To all our sponsors Last weekend we set yet another track record, another new land speed record, and the top speed for the year at the track, at the land speed racing event up in Loring, Maine. Bill Warner went 273.356 mph, making this the fastest all-time speed ever recorded by a sit-on motorcycle (ie, non-streamliner)!

It is also the fastest land speed record ever set by a sit-on motorcycle as well! It is significant to note that Bill COASTED through the traps at that speed. The motor let loose well before the finish line. Our data logger indicated that we were going in the 280's before this happened. Unfortunately, it was our first and only run at the event, as we hurt the motor too badly to continue. We feel fairly certain that we would have been going much faster if we were able to tune and experiment with our setup over the course of the weekend. We were featured on the front page of the sports section in the Bangor Daily News, a widely read paper in New England.

Here is the link: http://www.bangordailynews.com/story/bdn/Speed-thrills-thousands-at-Loring-timed-races,150265 We also had an article appear in the "Aroostook Republican and News", which I will paste under the signature. We apologize for the sligth delay in reporting our results, but we were not able to access a computer for the last ten days due to our travelling schedules. Thank you again for your continued support of our extremely successful racing program this year. Walt Kudron and Bill Warner Wild Brothers Racing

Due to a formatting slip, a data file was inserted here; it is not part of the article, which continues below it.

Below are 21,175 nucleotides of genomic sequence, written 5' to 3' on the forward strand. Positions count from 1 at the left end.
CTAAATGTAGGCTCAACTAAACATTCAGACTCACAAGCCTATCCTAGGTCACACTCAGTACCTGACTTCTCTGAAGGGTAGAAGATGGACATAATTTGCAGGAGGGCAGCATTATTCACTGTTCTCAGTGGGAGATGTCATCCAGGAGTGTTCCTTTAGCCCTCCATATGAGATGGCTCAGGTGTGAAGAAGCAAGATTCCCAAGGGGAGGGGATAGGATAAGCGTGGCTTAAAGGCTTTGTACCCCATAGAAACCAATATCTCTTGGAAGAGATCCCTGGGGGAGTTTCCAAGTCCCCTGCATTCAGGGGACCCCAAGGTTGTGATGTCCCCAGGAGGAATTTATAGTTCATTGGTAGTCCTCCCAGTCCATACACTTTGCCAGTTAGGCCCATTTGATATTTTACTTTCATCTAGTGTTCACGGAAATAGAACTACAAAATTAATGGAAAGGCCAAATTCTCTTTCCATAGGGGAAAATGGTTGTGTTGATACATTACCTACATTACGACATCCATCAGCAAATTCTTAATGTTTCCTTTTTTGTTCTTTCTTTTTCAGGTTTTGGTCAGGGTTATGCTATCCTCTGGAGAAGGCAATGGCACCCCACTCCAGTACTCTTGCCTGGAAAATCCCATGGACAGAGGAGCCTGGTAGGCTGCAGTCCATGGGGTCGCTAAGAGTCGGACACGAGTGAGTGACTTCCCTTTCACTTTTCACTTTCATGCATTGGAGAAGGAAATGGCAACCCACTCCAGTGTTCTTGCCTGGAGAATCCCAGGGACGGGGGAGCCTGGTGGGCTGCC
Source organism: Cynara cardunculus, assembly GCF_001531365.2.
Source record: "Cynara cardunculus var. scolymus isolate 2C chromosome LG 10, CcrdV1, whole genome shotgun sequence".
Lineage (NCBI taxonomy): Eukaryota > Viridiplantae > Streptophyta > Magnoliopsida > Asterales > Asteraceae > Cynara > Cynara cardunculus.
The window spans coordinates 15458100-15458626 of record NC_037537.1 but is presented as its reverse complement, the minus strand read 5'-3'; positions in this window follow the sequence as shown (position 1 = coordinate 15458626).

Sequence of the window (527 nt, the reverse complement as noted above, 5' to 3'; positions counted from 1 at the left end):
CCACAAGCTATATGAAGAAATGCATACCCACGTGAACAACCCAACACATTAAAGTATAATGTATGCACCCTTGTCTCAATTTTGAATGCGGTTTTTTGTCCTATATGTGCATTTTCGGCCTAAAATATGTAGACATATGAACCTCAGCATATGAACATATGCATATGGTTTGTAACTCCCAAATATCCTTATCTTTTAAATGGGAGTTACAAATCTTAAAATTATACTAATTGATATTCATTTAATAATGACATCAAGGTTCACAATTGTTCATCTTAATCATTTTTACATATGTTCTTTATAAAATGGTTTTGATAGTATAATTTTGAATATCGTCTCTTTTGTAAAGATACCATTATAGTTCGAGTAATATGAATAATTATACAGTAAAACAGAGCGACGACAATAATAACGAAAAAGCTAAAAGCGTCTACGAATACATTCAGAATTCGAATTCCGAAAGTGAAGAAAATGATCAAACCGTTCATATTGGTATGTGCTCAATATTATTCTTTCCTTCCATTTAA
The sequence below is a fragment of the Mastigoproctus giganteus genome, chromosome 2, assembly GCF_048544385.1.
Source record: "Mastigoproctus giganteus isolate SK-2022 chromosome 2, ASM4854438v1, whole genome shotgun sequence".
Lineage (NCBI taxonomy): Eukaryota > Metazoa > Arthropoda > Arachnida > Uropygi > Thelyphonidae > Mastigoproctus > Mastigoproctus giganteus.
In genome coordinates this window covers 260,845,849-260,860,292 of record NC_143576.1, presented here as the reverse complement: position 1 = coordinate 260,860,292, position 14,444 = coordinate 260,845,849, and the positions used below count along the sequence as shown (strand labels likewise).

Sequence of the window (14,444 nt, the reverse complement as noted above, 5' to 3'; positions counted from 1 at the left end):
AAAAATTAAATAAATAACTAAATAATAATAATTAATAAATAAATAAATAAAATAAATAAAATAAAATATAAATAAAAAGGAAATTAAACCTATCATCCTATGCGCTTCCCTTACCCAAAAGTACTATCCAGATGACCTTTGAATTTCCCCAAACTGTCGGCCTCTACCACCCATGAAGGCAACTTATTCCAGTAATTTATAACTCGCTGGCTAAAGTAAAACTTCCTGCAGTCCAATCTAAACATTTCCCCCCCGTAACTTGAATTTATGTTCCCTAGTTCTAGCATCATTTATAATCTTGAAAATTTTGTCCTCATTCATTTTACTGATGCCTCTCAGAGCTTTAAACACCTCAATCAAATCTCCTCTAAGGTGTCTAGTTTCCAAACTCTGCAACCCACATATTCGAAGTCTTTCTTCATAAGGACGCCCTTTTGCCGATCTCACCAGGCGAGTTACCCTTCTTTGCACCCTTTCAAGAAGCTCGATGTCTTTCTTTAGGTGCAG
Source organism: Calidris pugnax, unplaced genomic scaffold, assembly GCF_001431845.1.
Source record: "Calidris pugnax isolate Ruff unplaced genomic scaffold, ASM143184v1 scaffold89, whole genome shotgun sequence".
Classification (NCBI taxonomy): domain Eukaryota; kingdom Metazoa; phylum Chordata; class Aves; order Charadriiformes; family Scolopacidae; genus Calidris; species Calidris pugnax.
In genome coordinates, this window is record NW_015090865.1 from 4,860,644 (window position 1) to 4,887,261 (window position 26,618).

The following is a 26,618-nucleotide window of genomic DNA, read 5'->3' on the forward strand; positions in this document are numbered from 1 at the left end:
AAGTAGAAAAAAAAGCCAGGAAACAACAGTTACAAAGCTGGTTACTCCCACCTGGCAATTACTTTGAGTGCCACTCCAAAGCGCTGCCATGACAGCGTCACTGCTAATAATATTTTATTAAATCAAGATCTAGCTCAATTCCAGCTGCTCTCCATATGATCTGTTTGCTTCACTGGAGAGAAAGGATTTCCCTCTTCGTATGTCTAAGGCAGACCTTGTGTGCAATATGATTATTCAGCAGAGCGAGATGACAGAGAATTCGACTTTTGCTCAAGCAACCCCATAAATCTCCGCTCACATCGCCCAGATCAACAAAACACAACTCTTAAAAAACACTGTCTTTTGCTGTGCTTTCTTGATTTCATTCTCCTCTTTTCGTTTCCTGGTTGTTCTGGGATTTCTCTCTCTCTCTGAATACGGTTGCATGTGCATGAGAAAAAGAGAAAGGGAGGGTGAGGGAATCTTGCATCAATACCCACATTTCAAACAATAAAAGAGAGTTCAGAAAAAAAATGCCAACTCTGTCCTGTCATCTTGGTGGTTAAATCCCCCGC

Land Speed Racing reaches finish line (until next year) By Natalie Bazinet LIMESTONE – The need for speed was met for approximately 2,000 people who visited the Loring runway on July 31 and Aug. 1 for the second annual Land Speed Racing event held by the Loring Timing Association. The fastest speed recorded during the two-day event was 273 miles per hour, reached by Bill Warner of Wimauma, Florida on his motorcycle. The top speed from last year’s races – 265 mph on a motorcycle – was surpassed twice. The highest four-wheel speed attained last weekend was 218 miles per hour in a Ford GT40, driven by 73-year-old Bob Self from Ambler, Pennsylvania. With high speeds, high expense equipment and high goals set for racers it would seem that a high stress environment would be inevitable, but that’s not so, said Race Director of the East Coast Timing Association Keith Turk. “Unlike most racing, land speed racing is one man against the record for that particular class and that time, so racers are running against a record and not an individual and the competitors have a tendency to be incredibly friendly toward one another,” he explained, adding that racers are often eager and willing to help their competitors out any way that they can. The reasoning behind the cooperation and encouragement between racers, simply explained, is not only funny but true: “If your junk is faster than my junk, then I need to get better junk,” Turk said. Fueled through speed-oriented friendly camaraderie, land speed racing seems to have landed in a perfect home at the Loring runway as racers raved about the facilities and the friendly communities. “We love the people, we love the facilities and we love the weather,” said six-year Land Speed Racer Doug Kenny of Tampa, driver for PCS Racing. “We really love it and we can’t say enough about how much fun it is,” he added, emphasizing just how great the 2.5-mile runway is for the sport. Kenny participated in the first Land Speed Racing event last year at Loring and knew he’d be back. “We were here last year for the inaugural event and thought ‘we’ve got to go back again.’” he recalled, “and we did well this year so that makes even more of an incentive to come back next year.” The 1931 Roadster Kenny drove down the runway reached a top speed of 210. Many racers had the same reaction as Kenny, and the former Air Force Base continues to grow progressively stronger on the radar of the Land Speed Racing scene. Turk came to Loring this year to assist the Loring Timing Association with the relatively new event, particularly in the area of rookie orientation and the establishment of a new Land Speed Racing venue. “The event is fabulous, the facilities are spectacular and the townspeople have been genuinely magnificent – it’s just a very polite and kind place and it’s been fun.” Turk said, mentioning that the racetrack itself has incredible potential. If the Loring Timing Association and the Loring runway were out-of-the-ordinarily good, Turk would know. Aside from his position with the East Coast Timing Association, he’s a member of six 200-mph, which means that he’s driven over 200 miles per hour during six land speed racing events which is as much a rarity as it is an accomplishment. “The bottom line is that the Loring Timing Association has done wonderfully in reaching out to find people who have performed and done land speed racing in other places,” he added. “Bob Warner and Mark Sotomayor have truly done an excellent job.” While the racers and the spectators totaling over certainly enjoyed the event, the surrounding communities themselves also experienced multifaceted enjoy from the land speed racing, particularly from an economic standpoint. “We think [that the LTA’s Land Speed Racing event] has been a boost for the region because it draws people from all over the country to our neck of the woods who would otherwise have no reason to venture into Maine, much less northern Maine,” said President and CEO of the Loring Development Authority Carl Flora. “The event grew this year versus last year in terms of the number of participants as well as spectators and pending discussions with the LTA organizers, we expect that there will be an interest in returning the event next year.” While the date may change, LTA organizer Mark Sotomayor certainly plans on bringing another round of racers to Loring next year; despite the excellence of the event described by participants, Sotomayor is always looking for ways to expand. “Each year we’re trying to improve the overall experience for racers and spectators,” he said. This year’s event had the addition of multiple vendors and a speaker system to keep spectators informed on racers and speeds, but Sotomayor has received a couple of suggestions from seasoned racers that he’s looking to implement next year. While Scott Cote of Fort Fairfield enjoyed the event, he expressed slight dissatisfaction with a time lag between racers that he said reached up to 20 minutes at one point. Keeping safety the top priority for the event can lead to a lag in action, particularly on Sunday morning when a stubborn moose seemed to ‘reclaim’ the track, pestering race officials and keeping racers idle until a bit of siren action from the on-site emergency vehicles persuaded the animal to seek greener pastures. Other lesser ‘only in Maine’ moments were provided by a meandering black bear that kept its distance. Aside from the wildlife incidents, emergency personnel had a pretty uneventful weekend at the races, which is always a good thing. Information about the Loring Timing Association can be attained by visiting www.lta-lsr.com.